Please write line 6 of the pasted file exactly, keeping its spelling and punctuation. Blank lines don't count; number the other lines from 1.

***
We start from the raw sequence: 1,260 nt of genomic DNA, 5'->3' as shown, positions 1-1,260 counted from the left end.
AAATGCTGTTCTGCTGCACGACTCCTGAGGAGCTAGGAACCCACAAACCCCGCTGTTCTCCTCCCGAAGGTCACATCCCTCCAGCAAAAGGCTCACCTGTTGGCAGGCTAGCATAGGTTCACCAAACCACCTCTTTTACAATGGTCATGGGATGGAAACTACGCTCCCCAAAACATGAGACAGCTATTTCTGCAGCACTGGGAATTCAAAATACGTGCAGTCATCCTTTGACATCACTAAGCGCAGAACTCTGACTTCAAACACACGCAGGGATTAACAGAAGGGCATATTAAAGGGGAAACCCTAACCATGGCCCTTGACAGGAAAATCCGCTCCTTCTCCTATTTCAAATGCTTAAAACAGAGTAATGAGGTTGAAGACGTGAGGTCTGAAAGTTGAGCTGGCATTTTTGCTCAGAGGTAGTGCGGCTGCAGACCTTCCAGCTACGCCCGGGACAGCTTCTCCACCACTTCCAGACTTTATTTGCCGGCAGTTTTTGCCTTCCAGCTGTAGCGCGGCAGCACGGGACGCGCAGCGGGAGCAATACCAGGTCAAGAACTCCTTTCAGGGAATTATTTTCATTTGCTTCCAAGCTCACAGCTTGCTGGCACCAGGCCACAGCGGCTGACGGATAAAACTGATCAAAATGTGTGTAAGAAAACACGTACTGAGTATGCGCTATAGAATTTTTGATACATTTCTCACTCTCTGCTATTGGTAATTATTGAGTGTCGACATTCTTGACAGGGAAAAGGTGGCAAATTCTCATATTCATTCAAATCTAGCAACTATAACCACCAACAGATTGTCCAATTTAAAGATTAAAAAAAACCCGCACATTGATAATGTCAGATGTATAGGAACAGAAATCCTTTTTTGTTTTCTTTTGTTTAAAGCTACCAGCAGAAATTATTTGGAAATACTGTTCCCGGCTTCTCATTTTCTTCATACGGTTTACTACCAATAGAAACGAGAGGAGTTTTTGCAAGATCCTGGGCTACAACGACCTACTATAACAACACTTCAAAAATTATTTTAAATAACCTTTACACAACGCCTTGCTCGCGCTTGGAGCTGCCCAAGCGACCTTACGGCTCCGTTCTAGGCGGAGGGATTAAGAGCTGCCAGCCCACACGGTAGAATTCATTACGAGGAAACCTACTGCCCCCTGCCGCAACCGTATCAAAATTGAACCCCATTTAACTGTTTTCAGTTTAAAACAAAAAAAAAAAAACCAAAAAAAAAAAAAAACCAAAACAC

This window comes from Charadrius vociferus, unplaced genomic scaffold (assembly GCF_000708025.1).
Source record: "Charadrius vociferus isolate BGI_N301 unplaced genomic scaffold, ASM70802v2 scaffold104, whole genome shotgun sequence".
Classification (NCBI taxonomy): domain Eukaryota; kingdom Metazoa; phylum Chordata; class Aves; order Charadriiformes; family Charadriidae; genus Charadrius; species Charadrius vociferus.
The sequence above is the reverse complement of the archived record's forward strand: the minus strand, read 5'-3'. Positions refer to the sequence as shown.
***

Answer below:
The sequence above is the reverse complement of the archived record's forward strand: the minus strand, read 5'-3'. Positions refer to the sequence as shown.